Australia enacted new crowdfunding regulation (Crowd-sourced funding) in 2017 but left a gaping shortcoming in the new rules. For some obtuse reason, only unlisted public companies may crowdfund up to $5 million under current law. The vast majority of SME businesses in Australia are private companies thus they were cut out of the crowdfunding law. Parliament moved to address the problem in 2017 but legislation stalled and died. Today, FinTech Australia, the leading advocacy group for all things Fintech in the country, has publicly called out elected officials demanding speedy approval and implementation of private company equity crowdfunding legislation.
FinTech Australia chair Stuart Stoyan told Parliamentarians they must work together to make the fix a priority when Parliament returns next week on 5 February 2018.
He also told legislators an updated law must kick in immediately rather than the proposed six month delay, given the significant amount of preparatory work that has already taken place. FinTech Australia said the legislative amendments before the Parliament are vital to open up new funding opportunities.
“Our inquiries show that this legislation has in-principle support across the political spectrum so we see no reason why it cannot progress in a speedy manner,” commented Stoyan. “Australia’s crowdfunding system has had an agonising and long gestation, dating all the way back to 2013 when an independent government review was launched into the issue. It’s now time to bring a complete crowdfunding regime to life and therefore give businesses a vital new source of funds which are currently not available. The successful launch of crowdfunding for public companies has underlined the huge potential of crowdfunding for the much larger pool of private companies across the nation.”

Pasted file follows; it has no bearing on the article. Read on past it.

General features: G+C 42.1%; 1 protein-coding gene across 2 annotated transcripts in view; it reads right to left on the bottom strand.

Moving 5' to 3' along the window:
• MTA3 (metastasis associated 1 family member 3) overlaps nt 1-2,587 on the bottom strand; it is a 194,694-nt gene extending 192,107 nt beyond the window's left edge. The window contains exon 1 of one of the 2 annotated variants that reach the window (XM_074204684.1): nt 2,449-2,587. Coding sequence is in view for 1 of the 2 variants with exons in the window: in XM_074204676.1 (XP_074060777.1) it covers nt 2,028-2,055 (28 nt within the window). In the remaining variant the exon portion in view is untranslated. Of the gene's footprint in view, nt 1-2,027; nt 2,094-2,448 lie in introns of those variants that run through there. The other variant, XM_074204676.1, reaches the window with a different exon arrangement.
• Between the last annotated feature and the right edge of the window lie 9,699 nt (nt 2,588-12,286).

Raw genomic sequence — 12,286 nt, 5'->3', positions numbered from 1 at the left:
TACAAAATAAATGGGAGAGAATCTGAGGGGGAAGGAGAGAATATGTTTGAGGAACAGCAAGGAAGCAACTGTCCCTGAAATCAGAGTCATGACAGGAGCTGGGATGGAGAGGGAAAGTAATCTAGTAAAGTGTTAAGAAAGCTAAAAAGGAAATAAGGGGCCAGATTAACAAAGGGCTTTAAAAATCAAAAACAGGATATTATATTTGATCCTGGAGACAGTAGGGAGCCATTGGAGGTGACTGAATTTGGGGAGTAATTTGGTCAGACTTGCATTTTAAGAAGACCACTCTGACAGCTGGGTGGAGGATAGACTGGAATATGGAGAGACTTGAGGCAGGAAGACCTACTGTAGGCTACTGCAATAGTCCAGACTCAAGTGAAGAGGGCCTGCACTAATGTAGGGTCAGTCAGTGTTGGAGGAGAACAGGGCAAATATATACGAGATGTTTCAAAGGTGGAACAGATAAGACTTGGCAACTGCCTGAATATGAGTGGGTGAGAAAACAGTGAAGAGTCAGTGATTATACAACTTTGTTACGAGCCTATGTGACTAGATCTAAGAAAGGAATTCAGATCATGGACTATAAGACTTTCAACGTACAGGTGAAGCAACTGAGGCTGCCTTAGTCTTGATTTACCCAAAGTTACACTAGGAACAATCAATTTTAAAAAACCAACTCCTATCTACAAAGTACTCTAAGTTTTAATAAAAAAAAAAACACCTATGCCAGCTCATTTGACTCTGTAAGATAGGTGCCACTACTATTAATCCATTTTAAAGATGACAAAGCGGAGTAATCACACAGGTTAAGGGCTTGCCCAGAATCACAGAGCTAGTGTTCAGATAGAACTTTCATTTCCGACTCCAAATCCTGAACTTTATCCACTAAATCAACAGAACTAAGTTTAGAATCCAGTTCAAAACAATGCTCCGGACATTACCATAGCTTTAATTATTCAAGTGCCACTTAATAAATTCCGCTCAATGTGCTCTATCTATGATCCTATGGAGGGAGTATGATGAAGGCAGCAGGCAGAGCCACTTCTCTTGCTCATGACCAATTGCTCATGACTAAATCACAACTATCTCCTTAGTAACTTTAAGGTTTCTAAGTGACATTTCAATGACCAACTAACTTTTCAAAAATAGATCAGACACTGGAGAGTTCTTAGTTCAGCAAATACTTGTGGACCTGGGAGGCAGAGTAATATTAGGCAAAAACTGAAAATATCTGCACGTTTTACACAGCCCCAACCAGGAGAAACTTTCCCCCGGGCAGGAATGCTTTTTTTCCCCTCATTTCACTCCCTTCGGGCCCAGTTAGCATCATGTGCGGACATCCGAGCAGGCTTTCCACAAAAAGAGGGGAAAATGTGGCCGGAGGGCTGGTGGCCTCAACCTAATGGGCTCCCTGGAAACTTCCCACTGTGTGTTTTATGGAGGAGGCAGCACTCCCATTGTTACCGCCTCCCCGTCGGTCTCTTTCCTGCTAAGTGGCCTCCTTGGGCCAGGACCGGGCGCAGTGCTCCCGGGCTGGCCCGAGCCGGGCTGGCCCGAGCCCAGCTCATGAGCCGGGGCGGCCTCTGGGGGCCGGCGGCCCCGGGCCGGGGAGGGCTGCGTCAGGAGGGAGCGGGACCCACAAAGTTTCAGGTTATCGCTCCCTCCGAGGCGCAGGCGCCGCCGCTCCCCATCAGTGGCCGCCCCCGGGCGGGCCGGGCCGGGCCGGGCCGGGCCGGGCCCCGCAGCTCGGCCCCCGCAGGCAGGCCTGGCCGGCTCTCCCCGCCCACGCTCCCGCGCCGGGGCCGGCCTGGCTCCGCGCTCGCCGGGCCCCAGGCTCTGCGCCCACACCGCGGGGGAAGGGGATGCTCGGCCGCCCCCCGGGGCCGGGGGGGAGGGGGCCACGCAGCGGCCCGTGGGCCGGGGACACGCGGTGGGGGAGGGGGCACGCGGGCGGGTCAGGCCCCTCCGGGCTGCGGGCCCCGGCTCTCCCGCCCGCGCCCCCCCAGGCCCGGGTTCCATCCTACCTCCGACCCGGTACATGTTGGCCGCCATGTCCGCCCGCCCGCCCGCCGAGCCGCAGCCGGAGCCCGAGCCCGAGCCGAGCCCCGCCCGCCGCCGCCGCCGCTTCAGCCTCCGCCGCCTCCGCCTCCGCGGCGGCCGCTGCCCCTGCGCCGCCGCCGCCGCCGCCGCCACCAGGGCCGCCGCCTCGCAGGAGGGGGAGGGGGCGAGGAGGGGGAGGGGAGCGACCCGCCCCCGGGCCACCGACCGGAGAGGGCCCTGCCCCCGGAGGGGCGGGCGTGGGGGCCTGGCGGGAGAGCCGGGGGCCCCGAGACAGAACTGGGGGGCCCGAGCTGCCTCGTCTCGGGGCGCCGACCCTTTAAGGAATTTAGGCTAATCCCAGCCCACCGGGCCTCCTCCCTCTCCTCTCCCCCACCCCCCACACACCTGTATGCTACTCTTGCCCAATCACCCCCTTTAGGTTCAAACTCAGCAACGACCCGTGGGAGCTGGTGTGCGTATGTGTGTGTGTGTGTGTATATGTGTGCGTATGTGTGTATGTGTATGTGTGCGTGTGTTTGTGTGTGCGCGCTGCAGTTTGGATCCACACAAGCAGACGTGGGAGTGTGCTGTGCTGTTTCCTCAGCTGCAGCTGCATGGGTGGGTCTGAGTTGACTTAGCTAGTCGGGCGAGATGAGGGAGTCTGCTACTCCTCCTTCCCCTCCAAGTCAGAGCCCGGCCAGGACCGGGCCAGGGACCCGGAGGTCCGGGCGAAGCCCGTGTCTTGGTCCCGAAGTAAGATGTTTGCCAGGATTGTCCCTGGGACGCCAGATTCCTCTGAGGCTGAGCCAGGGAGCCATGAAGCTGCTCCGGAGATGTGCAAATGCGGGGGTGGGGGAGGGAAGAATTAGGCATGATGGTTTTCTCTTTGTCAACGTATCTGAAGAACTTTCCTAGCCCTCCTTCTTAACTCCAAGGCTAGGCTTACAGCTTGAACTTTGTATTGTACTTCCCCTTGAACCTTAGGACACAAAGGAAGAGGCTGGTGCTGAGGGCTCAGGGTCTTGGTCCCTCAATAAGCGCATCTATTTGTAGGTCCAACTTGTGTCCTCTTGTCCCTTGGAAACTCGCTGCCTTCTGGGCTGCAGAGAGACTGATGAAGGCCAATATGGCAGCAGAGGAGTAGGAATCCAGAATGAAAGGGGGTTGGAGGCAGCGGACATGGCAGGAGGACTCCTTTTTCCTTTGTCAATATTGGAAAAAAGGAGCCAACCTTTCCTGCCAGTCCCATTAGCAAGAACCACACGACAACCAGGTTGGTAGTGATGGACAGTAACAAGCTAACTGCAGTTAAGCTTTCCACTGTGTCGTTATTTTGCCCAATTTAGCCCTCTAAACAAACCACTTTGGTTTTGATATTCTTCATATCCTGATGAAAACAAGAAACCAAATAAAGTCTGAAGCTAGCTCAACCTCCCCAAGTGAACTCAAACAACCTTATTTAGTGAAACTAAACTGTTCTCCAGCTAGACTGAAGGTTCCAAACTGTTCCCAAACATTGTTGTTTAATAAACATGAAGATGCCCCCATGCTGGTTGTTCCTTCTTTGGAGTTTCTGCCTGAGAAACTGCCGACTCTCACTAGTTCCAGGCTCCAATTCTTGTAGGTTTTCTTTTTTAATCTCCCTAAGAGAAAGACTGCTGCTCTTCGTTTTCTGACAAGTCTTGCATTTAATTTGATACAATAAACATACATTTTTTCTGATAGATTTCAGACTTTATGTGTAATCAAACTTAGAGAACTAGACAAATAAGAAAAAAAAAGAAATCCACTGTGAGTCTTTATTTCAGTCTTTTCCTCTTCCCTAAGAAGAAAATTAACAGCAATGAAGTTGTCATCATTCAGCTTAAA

There are currently 7 approved crowdfunding platforms and most certainly they are all in accord that government action is necessary. OnMarket CEO Ben Bucknell stated;
“Equity crowdfunding will give our small and medium sized businesses the tools to grow by giving them access to the funding they need. The next important step is to extend it to include private companies to give Australians the choice to invest in both public and private companies and grow more Australian businesses of the future.”
Jonny Wilkinson, Co-founder of Equitise, added;
“It’s been great to see the equity crowdfunding regime finally live in Australia, and we have already delivered a fantastic raise for one of our first startups using the new regime. But in order to make it work best for as many companies as possible, we urgently need the amendments to be passed as soon as possible. We urge all involved to prioritise this important amendment, so we can give even more Australian companies the opportunity to raise funds and fuel their growth.”
Matt Vitale, co-Founder and General Counsel of Birchal, said that his platform was pleased to be one of the approved crowdfunding sites but backed FinTech Australia’s call that a legislative fix must be a priority;
“In addition to opening up the regime to vastly more Australian businesses, it will definitely be more efficient. Birchal has several companies in the midst of converting to public, which currently takes over a month before an offer can be made.”
Recent comments by Christopher Kent, the Assistant Governor the Reserve Bank of Australia, indicated investment crowdfunding could be an important tool in improving access to capital for SMEs. Referencing a speech on 13 December by Kent, FinTech Australia said there had been a “reduction in the risk appetite of lenders” to small businesses following the global financial crisis, particularly among major banks.
“Entrepreneurs starting or expanding a small business are typically more reliant on external finance, which remains difficult to obtain. Lending to small businesses is dominated by the major banks and, there is less competition in this market. Interest rates paid by small businesses are also much higher than those paid by large businesses.”
Crowdfunding platforms had the potential to make a difference stated Kent.
“The Australian Government is already working on the finer details of the expansion of crowdfunding to private companies and therefore we think the legislation should be amended to refer to a shorter commencement period,” said Stoyan.